Lena Brassard

Lena Brassard

Society of Unlikable Heroines

Inspired by the millionth “heroines aren’t allowed to possess any of the less savory qualities people swoon over in heroes” discussion, I bashed my head against Photoshop for a while until a logo fell out.

Photoshop window featuring an angry cartoon woman inside a ring with the text "Society of Unlikable Heroines"

And then I put it on pretty much every item Redbubble has to offer, from acrylic blocks to zipper pouches.Wooden shelf, upon which sits a mug emblazoned with the Society of Unlikable Heroines logo Sofa with many throw pillows, the foremost of which features the Society of Unlikable Heroines logo

Woman carrying a canvas tote bag emblazoned with the Society of Unlikable Heroines logo

So if you’re fond of heroines deemed too proud, too cold, too tormented, too angry, too promiscuous, too cynical, too mercenary, too scary, too weird, too uncivil, or too otherwise “unrelatable,” check out the store for a dizzying array of apparel, beverage containers, home décor, and stationery products.

Introducing My Serial: Grave Oversight

Today marks the launch of Kindle Vella, a serial fiction platform for stories delivered in “episodes” that readers unlock with tokens. 

I had a partially written serial going to waste, so when Amazon announced this was on the horizon, I dusted off that story, revised what I had, and finished drafting to the end of the first arc (the equivalent of Book One in a series of novels). I’m typically far too cautious to be an early adopter, but “going to waste” makes this particular leap a low-risk venture.

Circular crop of book cover with dark-haired woman standing in front of a derelict mansion. Text: Grave Oversight, Lena Brassard

Grave Oversight 

© 2021 Lena Brassard

Categories: Paranormal, Mystery

Tags: ghost, amnesia, murder investigation, urban fantasy

Content Warning: Child death

Tess has no memory of her murder, but her record for helping other restless spirits in need of justice is flawless—until the homicide detective she works with delivers a ghostly boy who refuses to provide any clues that might lead to his killer. The investigation draws Tess into a web of evil that extends back half a century to her own death. With the true motivations of a gorgeous man who claims he’s an old friend and an ageless enemy who shares Tess’s face locked in the vault of her missing memories, only the dead can be trusted.

Available now here or search in the Kindle for iOS app.

This story was originally conceived as a serial. When that deal fell through, doing a gut-and-rewrite to make it structurally more like a novel didn’t appeal to me, so into the Vault of Abandoned Projects it went. I’m glad it’s getting another chance at life (oh, the irony) in its intended form.

So check it out if you’re curious. The first three episodes (approximately 8,500 words total) are free to try, and the 200 free introductory tokens Amazon offers near the top of the page will get you through episode 10. If you like what you see, hit that thumbs-up button at the bottom of each episode and consider bestowing your weekly “fave” crown upon the story. Those small, easily forgotten gestures make a huge difference in which stories are visible and which sink into the abyss like lead bricks. 

Trailer: Grave Oversight

As a reader, I’m unmoved by book trailers, but they’re kinda fun to make and free with Lumen5, so it’s a relatively painless promotional attempt, regardless of efficacy. Here’s one for my serial Grave Oversight, coming next week.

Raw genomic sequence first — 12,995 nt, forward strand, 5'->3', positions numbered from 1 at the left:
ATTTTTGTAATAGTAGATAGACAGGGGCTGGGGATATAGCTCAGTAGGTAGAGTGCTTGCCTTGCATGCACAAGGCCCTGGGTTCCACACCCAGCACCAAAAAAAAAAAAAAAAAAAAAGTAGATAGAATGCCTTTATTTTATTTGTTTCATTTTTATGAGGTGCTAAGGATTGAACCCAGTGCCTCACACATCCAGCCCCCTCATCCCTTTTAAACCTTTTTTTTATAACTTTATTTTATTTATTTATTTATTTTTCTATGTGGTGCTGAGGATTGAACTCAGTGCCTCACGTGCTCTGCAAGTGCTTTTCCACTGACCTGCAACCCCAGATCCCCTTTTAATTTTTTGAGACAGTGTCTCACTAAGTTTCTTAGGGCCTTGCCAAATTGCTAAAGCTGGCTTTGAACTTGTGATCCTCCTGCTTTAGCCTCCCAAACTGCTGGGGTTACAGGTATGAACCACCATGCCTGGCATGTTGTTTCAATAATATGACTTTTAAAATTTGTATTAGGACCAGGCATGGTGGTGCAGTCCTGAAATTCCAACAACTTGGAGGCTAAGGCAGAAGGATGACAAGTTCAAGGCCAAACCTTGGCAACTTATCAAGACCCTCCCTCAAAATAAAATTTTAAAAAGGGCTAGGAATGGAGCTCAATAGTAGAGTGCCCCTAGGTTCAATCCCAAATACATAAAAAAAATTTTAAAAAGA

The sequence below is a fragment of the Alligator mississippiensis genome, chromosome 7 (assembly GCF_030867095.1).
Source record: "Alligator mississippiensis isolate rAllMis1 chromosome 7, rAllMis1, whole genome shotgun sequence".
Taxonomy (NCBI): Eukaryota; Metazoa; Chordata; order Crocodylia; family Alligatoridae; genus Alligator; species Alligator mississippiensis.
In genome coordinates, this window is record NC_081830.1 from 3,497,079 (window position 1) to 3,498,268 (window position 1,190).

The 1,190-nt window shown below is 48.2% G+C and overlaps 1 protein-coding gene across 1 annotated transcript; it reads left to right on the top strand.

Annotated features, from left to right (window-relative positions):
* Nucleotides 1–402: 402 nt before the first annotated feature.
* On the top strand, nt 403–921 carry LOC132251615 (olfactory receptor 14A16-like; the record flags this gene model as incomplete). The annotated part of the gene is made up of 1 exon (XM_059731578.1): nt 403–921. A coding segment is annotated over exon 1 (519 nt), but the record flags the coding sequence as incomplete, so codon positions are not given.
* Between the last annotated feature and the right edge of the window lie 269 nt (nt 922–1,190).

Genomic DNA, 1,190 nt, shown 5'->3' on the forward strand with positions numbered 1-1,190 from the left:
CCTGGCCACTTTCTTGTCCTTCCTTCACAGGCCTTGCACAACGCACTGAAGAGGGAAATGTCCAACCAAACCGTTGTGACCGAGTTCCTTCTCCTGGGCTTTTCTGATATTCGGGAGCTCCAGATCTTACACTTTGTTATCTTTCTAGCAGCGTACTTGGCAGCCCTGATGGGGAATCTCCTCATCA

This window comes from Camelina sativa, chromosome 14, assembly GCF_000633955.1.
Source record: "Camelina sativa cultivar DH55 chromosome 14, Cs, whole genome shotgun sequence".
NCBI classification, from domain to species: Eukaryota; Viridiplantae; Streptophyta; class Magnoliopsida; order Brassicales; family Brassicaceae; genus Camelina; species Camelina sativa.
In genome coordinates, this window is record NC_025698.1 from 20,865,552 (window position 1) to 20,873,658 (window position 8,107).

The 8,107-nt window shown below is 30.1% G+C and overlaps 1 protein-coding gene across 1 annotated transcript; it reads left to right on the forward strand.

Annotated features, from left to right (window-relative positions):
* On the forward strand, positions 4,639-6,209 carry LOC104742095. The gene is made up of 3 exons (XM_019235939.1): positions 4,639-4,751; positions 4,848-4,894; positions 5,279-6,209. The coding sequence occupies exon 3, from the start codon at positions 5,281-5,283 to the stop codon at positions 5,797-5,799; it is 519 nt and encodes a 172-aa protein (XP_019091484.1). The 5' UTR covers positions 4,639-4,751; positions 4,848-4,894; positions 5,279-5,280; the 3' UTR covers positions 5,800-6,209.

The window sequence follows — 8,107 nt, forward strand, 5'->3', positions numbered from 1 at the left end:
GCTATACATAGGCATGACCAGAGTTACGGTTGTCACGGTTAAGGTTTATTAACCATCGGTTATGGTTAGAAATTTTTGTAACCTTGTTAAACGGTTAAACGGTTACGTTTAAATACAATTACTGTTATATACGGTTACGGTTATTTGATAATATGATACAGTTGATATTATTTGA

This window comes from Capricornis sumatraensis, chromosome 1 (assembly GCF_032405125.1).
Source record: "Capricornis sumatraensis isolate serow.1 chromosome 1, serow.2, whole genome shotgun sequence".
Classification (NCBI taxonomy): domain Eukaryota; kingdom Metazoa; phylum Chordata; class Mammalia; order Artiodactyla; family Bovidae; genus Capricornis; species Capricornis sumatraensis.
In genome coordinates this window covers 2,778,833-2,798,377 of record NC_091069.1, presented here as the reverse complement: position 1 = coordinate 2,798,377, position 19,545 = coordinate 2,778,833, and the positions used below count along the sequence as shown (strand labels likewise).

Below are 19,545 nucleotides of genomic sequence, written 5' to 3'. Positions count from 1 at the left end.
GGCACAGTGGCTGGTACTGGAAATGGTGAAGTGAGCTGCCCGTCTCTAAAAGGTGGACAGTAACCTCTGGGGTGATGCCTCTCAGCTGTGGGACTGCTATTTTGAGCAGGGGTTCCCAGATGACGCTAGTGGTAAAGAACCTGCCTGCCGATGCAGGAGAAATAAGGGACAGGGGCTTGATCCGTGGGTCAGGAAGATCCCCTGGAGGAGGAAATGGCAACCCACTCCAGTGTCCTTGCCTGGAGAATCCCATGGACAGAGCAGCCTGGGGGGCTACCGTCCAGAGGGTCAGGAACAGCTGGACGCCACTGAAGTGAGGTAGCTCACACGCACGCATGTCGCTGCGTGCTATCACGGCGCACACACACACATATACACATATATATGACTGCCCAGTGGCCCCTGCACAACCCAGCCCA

(Music only; in-image text captioned for screen readers.)

I will, of course, share more information when I have it. There’s a blog-to-email option in the right sidebar/bottom of your screen on mobile, I endure on Twitter, and the shiny new newsletter quivers in anticipation of its maiden voyage.

We Interrupt Your Scheduled Program with This Unimportant Announcement

The fantasy romance is on hold for a minute while I play the “no, really, a serial is a viable option” game again. I don’t quite have to start from scratch with that story, but it’s also not what you could call “finished” with a straight face, so I have some work to do before the platform opens up. Even if I can’t get the whole first arc of the story reader-ready by opening day, I’d like at least half of it immediately available and the rest needing just a prose polish so it can roll out in a timely fashion. My typical “realize on the last page I need to add something crucial to the first page to make the ending work” process isn’t going to serve me well in a scenario where the first page is already out in the world, so I need to exist at all points in time and know everything all at once to pull this off. 😬

So I’m off to hyperfocus on ghosts for a bit.

More information as I get it.

KotSQ: Revision Update #4

Progress bar showing 39 of 240 pages revisedI wanted to be here 10 days ago, but I’m in a high-stress situation that vacuums up most of the mental energy this job requires. Nevertheless, the first act is done (for this round of revision). Between cuts and additions, 39 pages of Old Draft is now 48 pages of New Draft.

I talked a little about my typical naming process last time (“pinch of column A, pinch of column B, smoosh ’em together”). When that yields inadequate results, I use a trick from my merch tie-in gig: take a pinch of various words that apply to what’s being named and smoosh ’em together. Thus, we have the Thoulo Ring (the outer lower ring of a terraced city), the Eashotin Temple (on the eastern shore on a mount[a]in), Thanlarek (a person with thin lips and angular cheeks), and Saupi (the theater troupe that fed Heroine a sausage pie for breakfast). The results aren’t pretty, but they get me over naming hurdles that would otherwise bring me to a dead stop.Read more“KotSQ: Revision Update #4”